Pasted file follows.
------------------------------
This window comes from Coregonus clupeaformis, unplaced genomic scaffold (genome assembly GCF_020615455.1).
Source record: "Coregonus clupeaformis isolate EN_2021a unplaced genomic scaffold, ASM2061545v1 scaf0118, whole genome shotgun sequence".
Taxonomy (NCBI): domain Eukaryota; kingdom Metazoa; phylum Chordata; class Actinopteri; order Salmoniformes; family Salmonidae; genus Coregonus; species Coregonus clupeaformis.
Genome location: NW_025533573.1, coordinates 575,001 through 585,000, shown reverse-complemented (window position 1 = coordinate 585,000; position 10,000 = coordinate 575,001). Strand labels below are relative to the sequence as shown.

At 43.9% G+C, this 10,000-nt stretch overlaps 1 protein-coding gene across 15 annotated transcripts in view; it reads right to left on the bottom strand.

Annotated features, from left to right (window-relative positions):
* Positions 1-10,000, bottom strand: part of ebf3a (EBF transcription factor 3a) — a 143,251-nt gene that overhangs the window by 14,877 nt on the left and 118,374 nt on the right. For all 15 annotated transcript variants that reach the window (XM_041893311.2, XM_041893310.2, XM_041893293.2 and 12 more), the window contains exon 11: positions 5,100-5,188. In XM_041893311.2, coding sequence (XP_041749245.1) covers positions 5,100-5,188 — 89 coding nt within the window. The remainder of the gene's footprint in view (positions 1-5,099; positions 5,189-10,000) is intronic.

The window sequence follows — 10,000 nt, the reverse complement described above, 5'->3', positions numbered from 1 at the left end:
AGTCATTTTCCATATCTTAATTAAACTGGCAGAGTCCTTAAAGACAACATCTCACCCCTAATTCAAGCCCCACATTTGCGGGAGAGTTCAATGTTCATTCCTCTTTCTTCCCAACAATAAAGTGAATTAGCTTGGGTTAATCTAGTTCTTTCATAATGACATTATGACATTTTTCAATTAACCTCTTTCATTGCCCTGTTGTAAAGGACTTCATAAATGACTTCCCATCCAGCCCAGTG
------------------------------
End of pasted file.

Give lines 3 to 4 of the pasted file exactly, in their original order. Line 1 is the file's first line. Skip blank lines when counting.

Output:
Taxonomy (NCBI): domain Eukaryota; kingdom Metazoa; phylum Chordata; class Actinopteri; order Salmoniformes; family Salmonidae; genus Coregonus; species Coregonus clupeaformis.
Genome location: NW_025533573.1, coordinates 575,001 through 585,000, shown reverse-complemented (window position 1 = coordinate 585,000; position 10,000 = coordinate 575,001). Strand labels below are relative to the sequence as shown.